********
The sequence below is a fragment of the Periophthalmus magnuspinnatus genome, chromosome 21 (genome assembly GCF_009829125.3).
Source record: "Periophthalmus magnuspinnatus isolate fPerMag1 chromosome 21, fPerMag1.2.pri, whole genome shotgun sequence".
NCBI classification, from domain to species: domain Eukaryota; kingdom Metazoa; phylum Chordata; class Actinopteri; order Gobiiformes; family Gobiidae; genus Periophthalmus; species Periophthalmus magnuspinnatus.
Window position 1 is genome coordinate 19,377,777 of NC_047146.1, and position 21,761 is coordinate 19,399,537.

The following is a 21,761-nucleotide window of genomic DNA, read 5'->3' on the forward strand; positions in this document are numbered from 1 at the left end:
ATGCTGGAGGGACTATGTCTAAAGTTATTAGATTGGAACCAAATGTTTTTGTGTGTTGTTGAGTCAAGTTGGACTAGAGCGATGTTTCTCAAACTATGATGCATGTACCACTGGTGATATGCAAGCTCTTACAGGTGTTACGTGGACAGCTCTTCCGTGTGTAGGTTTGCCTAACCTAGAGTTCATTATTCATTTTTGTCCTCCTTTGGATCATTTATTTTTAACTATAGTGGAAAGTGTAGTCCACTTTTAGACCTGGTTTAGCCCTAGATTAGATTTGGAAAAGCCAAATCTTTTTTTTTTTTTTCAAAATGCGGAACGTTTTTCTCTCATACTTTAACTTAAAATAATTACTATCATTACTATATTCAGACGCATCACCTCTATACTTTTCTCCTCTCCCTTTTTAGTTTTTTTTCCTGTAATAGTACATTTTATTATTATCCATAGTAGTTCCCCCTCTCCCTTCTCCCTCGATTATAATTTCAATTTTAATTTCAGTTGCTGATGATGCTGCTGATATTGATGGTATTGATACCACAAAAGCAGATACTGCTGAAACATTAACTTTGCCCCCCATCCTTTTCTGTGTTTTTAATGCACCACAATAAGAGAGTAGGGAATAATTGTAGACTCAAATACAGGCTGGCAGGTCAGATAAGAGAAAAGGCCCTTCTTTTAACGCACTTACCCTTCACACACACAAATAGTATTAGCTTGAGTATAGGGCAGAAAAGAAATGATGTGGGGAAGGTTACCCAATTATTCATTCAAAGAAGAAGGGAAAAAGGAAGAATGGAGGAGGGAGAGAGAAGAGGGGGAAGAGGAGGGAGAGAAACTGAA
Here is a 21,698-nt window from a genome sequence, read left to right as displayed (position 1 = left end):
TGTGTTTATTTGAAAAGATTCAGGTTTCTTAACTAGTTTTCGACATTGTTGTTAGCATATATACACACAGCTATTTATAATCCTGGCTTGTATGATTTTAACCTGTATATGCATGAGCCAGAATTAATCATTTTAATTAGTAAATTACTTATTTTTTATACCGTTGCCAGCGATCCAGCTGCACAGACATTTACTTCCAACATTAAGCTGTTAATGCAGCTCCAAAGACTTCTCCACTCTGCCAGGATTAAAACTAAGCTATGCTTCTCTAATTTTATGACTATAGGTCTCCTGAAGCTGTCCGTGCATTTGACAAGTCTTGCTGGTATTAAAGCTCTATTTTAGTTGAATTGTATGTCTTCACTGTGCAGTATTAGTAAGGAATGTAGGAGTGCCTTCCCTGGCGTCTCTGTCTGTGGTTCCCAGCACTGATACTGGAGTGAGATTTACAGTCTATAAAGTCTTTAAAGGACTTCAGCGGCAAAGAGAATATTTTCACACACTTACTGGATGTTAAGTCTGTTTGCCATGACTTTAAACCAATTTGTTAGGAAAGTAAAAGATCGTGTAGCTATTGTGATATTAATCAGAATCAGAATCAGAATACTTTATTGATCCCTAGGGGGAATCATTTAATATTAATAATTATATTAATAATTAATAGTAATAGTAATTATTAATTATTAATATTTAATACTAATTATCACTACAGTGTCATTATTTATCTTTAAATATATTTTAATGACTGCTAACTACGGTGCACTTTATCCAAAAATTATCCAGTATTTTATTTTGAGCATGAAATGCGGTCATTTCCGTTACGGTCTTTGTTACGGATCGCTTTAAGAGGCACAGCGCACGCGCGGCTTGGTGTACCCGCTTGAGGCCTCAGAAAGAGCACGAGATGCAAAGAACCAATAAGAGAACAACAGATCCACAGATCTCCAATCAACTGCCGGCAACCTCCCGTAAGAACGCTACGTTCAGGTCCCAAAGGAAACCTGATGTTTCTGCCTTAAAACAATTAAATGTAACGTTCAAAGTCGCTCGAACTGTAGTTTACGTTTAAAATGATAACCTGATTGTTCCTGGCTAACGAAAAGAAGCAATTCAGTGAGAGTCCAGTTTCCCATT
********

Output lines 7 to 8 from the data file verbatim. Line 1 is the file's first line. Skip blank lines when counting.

Here is a 21,698-nt window from a genome sequence, read left to right as displayed (position 1 = left end):
TGTGTTTATTTGAAAAGATTCAGGTTTCTTAACTAGTTTTCGACATTGTTGTTAGCATATATACACACAGCTATTTATAATCCTGGCTTGTATGATTTTAACCTGTATATGCATGAGCCAGAATTAATCATTTTAATTAGTAAATTACTTATTTTTTATACCGTTGCCAGCGATCCAGCTGCACAGACATTTACTTCCAACATTAAGCTGTTAATGCAGCTCCAAAGACTTCTCCACTCTGCCAGGATTAAAACTAAGCTATGCTTCTCTAATTTTATGACTATAGGTCTCCTGAAGCTGTCCGTGCATTTGACAAGTCTTGCTGGTATTAAAGCTCTATTTTAGTTGAATTGTATGTCTTCACTGTGCAGTATTAGTAAGGAATGTAGGAGTGCCTTCCCTGGCGTCTCTGTCTGTGGTTCCCAGCACTGATACTGGAGTGAGATTTACAGTCTATAAAGTCTTTAAAGGACTTCAGCGGCAAAGAGAATATTTTCACACACTTACTGGATGTTAAGTCTGTTTGCCATGACTTTAAACCAATTTGTTAGGAAAGTAAAAGATCGTGTAGCTATTGTGATATTAATCAGAATCAGAATCAGAATACTTTATTGATCCCTAGGGGGAATCATTTAATATTAATAATTATATTAATAATTAATAGTAATAGTAATTATTAATTATTAATATTTAATACTAATTATCACTACAGTGTCATTATTTATCTTTAAATATATTTTAATGACTGCTAACTACGGTGCACTTTATCCAAAAATTATCCAGTATTTTATTTTGAGCATGAAATGCGGTCATTTCCGTTACGGTCTTTGTTACGGATCGCTTTAAGAGGCACAGCGCACGCGCGGCTTGGTGTACCCGCTTGAGGCCTCAGAAAGAGCACGAGATGCAAAGAACCAATAAGAGAACAACAGATCCACAGATCTCCAATCAACTGCCGGCAACCTCCCGTAAGAACGCTACGTTCAGGTCCCAAAGGAAACCTGATGTTTCTGCCTTAAAACAATTAAATGTAACGTTCAAAGTCGCTCGAACTGTAGTTTACGTTTAAAATGATAACCTGATTGTTCCTGGCTAACGAAAAGAAGCAATTCAGTGAGAGTCCAGTTTCCCATT